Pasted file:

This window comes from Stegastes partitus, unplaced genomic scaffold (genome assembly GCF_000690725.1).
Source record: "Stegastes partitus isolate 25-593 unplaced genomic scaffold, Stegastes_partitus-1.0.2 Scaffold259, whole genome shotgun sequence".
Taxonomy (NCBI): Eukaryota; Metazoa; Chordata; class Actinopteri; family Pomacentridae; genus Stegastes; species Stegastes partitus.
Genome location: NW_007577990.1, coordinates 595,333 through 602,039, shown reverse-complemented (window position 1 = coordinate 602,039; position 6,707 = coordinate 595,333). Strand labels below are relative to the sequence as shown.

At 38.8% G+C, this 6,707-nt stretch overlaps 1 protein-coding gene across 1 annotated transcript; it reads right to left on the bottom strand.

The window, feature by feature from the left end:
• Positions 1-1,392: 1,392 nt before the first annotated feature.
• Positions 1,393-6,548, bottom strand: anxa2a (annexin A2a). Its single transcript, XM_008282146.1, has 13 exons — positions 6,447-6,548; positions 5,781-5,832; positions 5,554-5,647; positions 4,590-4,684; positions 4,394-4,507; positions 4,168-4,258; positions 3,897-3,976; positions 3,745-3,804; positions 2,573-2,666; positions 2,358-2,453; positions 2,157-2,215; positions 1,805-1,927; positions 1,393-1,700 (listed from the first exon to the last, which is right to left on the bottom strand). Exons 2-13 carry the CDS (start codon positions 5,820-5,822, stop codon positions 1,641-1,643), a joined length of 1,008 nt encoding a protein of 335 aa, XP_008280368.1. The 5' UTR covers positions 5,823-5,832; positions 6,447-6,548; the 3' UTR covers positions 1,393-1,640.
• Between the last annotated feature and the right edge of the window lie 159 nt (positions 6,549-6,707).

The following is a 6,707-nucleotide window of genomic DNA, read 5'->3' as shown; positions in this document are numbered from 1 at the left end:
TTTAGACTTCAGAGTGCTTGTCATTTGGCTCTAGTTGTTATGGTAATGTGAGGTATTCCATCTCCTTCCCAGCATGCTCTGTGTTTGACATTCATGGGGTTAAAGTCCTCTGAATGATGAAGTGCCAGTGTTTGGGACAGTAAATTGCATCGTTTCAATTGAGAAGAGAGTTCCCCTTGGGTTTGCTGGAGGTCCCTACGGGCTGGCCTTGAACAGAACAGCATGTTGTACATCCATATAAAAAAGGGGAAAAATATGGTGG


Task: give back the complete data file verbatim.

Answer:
This window comes from Stegastes partitus, unplaced genomic scaffold (genome assembly GCF_000690725.1).
Source record: "Stegastes partitus isolate 25-593 unplaced genomic scaffold, Stegastes_partitus-1.0.2 Scaffold259, whole genome shotgun sequence".
Taxonomy (NCBI): Eukaryota; Metazoa; Chordata; class Actinopteri; family Pomacentridae; genus Stegastes; species Stegastes partitus.
Genome location: NW_007577990.1, coordinates 595,333 through 602,039, shown reverse-complemented (window position 1 = coordinate 602,039; position 6,707 = coordinate 595,333). Strand labels below are relative to the sequence as shown.

At 38.8% G+C, this 6,707-nt stretch overlaps 1 protein-coding gene across 1 annotated transcript; it reads right to left on the bottom strand.

The window, feature by feature from the left end:
• Positions 1-1,392: 1,392 nt before the first annotated feature.
• Positions 1,393-6,548, bottom strand: anxa2a (annexin A2a). Its single transcript, XM_008282146.1, has 13 exons — positions 6,447-6,548; positions 5,781-5,832; positions 5,554-5,647; positions 4,590-4,684; positions 4,394-4,507; positions 4,168-4,258; positions 3,897-3,976; positions 3,745-3,804; positions 2,573-2,666; positions 2,358-2,453; positions 2,157-2,215; positions 1,805-1,927; positions 1,393-1,700 (listed from the first exon to the last, which is right to left on the bottom strand). Exons 2-13 carry the CDS (start codon positions 5,820-5,822, stop codon positions 1,641-1,643), a joined length of 1,008 nt encoding a protein of 335 aa, XP_008280368.1. The 5' UTR covers positions 5,823-5,832; positions 6,447-6,548; the 3' UTR covers positions 1,393-1,640.
• Between the last annotated feature and the right edge of the window lie 159 nt (positions 6,549-6,707).

The following is a 6,707-nucleotide window of genomic DNA, read 5'->3' as shown; positions in this document are numbered from 1 at the left end:
TTTAGACTTCAGAGTGCTTGTCATTTGGCTCTAGTTGTTATGGTAATGTGAGGTATTCCATCTCCTTCCCAGCATGCTCTGTGTTTGACATTCATGGGGTTAAAGTCCTCTGAATGATGAAGTGCCAGTGTTTGGGACAGTAAATTGCATCGTTTCAATTGAGAAGAGAGTTCCCCTTGGGTTTGCTGGAGGTCCCTACGGGCTGGCCTTGAACAGAACAGCATGTTGTACATCCATATAAAAAAGGGGAAAAATATGGTGG